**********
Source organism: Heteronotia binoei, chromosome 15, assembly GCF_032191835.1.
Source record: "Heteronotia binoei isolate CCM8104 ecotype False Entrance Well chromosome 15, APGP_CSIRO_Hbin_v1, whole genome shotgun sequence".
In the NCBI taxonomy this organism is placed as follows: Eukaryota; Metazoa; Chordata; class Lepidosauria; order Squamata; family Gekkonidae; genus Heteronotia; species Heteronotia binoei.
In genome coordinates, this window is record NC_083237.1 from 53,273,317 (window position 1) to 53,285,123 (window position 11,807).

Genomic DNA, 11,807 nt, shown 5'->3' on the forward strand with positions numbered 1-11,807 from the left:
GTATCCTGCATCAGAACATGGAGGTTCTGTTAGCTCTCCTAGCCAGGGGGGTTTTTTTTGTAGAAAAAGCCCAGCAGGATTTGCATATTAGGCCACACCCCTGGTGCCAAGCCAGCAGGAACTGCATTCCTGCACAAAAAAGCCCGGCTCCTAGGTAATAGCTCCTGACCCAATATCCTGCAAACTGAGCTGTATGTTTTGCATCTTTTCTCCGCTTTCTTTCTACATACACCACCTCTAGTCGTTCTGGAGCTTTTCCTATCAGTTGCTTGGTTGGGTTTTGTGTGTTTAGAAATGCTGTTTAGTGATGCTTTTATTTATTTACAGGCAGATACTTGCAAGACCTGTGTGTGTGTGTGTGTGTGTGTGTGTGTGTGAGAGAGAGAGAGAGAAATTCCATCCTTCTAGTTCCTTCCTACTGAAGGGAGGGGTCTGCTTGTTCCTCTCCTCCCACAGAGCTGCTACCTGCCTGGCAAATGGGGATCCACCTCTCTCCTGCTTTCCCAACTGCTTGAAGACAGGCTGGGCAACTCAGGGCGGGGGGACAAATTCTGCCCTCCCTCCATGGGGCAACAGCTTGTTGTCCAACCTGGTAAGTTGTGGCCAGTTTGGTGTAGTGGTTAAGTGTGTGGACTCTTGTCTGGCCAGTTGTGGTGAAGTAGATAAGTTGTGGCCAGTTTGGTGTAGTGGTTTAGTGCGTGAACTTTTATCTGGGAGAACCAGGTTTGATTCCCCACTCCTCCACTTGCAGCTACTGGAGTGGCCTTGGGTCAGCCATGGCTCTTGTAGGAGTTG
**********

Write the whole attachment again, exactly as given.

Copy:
Source organism: Heteronotia binoei, chromosome 15, assembly GCF_032191835.1.
Source record: "Heteronotia binoei isolate CCM8104 ecotype False Entrance Well chromosome 15, APGP_CSIRO_Hbin_v1, whole genome shotgun sequence".
In the NCBI taxonomy this organism is placed as follows: Eukaryota; Metazoa; Chordata; class Lepidosauria; order Squamata; family Gekkonidae; genus Heteronotia; species Heteronotia binoei.
In genome coordinates, this window is record NC_083237.1 from 53,273,317 (window position 1) to 53,285,123 (window position 11,807).

Genomic DNA, 11,807 nt, shown 5'->3' on the forward strand with positions numbered 1-11,807 from the left:
GTATCCTGCATCAGAACATGGAGGTTCTGTTAGCTCTCCTAGCCAGGGGGGTTTTTTTTGTAGAAAAAGCCCAGCAGGATTTGCATATTAGGCCACACCCCTGGTGCCAAGCCAGCAGGAACTGCATTCCTGCACAAAAAAGCCCGGCTCCTAGGTAATAGCTCCTGACCCAATATCCTGCAAACTGAGCTGTATGTTTTGCATCTTTTCTCCGCTTTCTTTCTACATACACCACCTCTAGTCGTTCTGGAGCTTTTCCTATCAGTTGCTTGGTTGGGTTTTGTGTGTTTAGAAATGCTGTTTAGTGATGCTTTTATTTATTTACAGGCAGATACTTGCAAGACCTGTGTGTGTGTGTGTGTGTGTGTGTGTGTGTGAGAGAGAGAGAGAGAAATTCCATCCTTCTAGTTCCTTCCTACTGAAGGGAGGGGTCTGCTTGTTCCTCTCCTCCCACAGAGCTGCTACCTGCCTGGCAAATGGGGATCCACCTCTCTCCTGCTTTCCCAACTGCTTGAAGACAGGCTGGGCAACTCAGGGCGGGGGGACAAATTCTGCCCTCCCTCCATGGGGCAACAGCTTGTTGTCCAACCTGGTAAGTTGTGGCCAGTTTGGTGTAGTGGTTAAGTGTGTGGACTCTTGTCTGGCCAGTTGTGGTGAAGTAGATAAGTTGTGGCCAGTTTGGTGTAGTGGTTTAGTGCGTGAACTTTTATCTGGGAGAACCAGGTTTGATTCCCCACTCCTCCACTTGCAGCTACTGGAGTGGCCTTGGGTCAGCCATGGCTCTTGTAGGAGTTG